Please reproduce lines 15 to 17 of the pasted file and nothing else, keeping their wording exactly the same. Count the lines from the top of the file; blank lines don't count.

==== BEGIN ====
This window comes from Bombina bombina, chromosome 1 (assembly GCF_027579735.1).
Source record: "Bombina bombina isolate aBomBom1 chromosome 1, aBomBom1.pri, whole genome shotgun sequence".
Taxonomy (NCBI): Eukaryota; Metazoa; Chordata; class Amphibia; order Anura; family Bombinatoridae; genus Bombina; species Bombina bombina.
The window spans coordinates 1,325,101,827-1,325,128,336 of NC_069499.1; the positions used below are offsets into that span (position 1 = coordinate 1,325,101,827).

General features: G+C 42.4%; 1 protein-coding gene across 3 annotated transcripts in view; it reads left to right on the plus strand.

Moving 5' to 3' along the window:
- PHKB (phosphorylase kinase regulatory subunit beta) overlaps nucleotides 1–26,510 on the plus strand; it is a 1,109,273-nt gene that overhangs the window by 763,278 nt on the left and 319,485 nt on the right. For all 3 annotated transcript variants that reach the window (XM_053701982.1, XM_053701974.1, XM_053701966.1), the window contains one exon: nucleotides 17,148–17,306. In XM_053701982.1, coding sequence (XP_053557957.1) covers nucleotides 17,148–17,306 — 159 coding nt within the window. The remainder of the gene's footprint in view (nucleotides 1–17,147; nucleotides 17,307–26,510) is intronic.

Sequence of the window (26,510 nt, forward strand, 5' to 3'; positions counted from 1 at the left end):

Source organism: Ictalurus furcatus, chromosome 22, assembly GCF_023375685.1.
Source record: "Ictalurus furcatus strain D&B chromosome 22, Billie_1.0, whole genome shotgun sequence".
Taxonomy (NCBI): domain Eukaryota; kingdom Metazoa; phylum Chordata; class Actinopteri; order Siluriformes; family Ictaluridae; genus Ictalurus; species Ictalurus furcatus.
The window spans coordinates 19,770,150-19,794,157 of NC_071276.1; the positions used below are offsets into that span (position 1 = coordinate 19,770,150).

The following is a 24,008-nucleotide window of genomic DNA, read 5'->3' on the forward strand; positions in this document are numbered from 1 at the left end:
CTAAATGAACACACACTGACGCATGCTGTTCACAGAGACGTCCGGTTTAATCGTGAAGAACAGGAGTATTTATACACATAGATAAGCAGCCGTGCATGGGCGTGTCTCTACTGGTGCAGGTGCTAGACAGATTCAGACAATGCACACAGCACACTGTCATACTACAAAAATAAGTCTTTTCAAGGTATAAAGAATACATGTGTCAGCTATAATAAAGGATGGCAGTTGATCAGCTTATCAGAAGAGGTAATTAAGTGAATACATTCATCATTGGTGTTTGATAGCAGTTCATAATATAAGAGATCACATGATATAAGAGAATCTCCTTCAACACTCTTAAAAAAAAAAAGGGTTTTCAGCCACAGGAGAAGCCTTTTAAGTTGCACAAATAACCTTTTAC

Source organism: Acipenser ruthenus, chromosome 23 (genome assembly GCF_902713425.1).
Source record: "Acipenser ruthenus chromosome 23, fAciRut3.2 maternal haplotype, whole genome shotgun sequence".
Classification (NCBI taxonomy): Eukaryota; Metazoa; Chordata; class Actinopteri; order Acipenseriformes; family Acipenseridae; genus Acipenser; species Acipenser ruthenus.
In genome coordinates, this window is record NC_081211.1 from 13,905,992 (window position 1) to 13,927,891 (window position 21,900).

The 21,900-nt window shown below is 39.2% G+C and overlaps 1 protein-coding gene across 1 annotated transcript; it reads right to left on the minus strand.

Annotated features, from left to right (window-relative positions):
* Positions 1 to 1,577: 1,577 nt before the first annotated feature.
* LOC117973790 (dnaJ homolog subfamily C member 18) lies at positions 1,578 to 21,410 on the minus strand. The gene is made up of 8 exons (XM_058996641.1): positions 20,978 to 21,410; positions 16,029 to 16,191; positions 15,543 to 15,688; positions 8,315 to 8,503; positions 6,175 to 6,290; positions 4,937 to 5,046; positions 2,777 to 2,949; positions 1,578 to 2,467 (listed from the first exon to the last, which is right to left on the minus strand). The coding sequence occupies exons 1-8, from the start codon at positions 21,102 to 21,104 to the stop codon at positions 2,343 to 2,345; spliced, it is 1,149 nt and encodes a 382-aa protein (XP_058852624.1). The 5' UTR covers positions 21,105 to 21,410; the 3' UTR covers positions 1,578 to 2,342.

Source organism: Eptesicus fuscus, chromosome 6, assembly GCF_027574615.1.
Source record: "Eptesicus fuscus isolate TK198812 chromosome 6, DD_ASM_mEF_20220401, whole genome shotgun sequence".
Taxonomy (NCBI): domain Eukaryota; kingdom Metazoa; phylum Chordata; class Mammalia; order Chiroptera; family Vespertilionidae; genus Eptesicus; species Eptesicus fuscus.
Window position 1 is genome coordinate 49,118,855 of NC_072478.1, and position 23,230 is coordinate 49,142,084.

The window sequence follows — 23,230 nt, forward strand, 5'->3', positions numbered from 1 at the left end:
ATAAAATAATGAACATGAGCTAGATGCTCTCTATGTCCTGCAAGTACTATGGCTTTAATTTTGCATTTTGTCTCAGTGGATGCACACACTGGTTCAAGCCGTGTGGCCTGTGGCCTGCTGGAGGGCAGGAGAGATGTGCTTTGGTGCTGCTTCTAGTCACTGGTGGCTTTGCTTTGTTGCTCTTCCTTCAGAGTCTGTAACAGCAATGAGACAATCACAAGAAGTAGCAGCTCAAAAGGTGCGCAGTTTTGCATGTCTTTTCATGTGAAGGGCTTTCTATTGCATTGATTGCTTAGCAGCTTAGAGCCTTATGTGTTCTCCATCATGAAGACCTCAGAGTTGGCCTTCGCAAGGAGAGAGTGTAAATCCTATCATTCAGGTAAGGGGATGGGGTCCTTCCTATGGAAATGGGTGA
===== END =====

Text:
Source organism: Acipenser ruthenus, chromosome 23 (genome assembly GCF_902713425.1).
Source record: "Acipenser ruthenus chromosome 23, fAciRut3.2 maternal haplotype, whole genome shotgun sequence".
Classification (NCBI taxonomy): Eukaryota; Metazoa; Chordata; class Actinopteri; order Acipenseriformes; family Acipenseridae; genus Acipenser; species Acipenser ruthenus.